The Environment Agency is inviting people to comment on plans for the first stage of a new 2-year study which will consider flooding on the whole catchment of the River Trent and many of its main tributaries, a total area of over 10,000km2.


The first part of the study is the ‘River Trent Catchment Flood Management Plan Scoping Report’, which is now available for consultation. It defines the flooding issues and problems that we currently face, and sets the general direction for future flood risk management.


The Scoping Report can be found on our website at:


Comments are welcome and should be sent by 17 February 2007 to:


Loreta Adams, Olton Court, 10 Warwick Road, Olton,


Solihull, West Midlands B92 7HX


Or email to:


The next stage will be to continue our work on the Catchment Flood Management Plan itself. During the study, we will assess the Trent and its tributaries as a whole, look at the ways these interact with each other, and investigate ways of managing the flood risk in an environmentally sustainable way.


The final document will identify ways of managing flood risk over the next 50 – 100 years, taking into consideration existing conditions across the area, as well as potential future changes that could affect flood risk such as:


climate change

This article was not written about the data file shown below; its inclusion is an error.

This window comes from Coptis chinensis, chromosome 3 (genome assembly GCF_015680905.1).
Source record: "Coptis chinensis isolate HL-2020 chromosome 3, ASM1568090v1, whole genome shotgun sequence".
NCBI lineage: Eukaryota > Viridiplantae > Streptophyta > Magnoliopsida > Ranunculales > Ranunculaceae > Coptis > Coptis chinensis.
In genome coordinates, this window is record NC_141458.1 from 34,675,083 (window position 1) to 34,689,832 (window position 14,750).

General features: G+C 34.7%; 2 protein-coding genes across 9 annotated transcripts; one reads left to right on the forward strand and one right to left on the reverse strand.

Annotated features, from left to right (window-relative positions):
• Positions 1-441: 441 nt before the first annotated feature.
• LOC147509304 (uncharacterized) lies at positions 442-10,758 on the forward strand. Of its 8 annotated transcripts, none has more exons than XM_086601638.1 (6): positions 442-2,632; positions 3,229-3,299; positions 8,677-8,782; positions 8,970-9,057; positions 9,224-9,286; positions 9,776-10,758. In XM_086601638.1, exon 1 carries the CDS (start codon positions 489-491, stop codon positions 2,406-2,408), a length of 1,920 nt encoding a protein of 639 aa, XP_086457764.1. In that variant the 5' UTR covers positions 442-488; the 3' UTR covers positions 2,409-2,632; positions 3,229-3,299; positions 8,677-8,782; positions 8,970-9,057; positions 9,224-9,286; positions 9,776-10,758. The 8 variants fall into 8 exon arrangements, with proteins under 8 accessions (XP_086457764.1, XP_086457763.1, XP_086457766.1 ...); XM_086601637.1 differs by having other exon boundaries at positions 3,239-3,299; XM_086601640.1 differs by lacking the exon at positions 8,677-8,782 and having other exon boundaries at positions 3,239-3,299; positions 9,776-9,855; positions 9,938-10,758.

changes to the way land is used

changes to the rural landscape and the way agricultural land is managed

increased pressure from urban development.


Project Manager, Loreta Adams, says: “We need to plan for the future.

Flooding is a natural event, but issues such as climate change and the way we want to use our land affect flood risks and how we manage them.

This study, using sophisticated computer models, will tell us more about the interaction between the River Trent and its tributaries, and how these rivers might behave in future. This will enable us to make sure that we manage the risks in ways that will not cause problems for future generations.”


This new flood study is the latest in a series of studies and plans for the River Trent and its tributaries. Some focus on local issues and solutions. Others, like this Catchment Flood Management Plan, take a wider view of how rivers in the catchment affect each other. Together, these studies will contribute to our understanding of the way the rivers behave and interact so that our future actions to protect people from the damage and distress caused by flooding are based on the best and most comprehensive information available.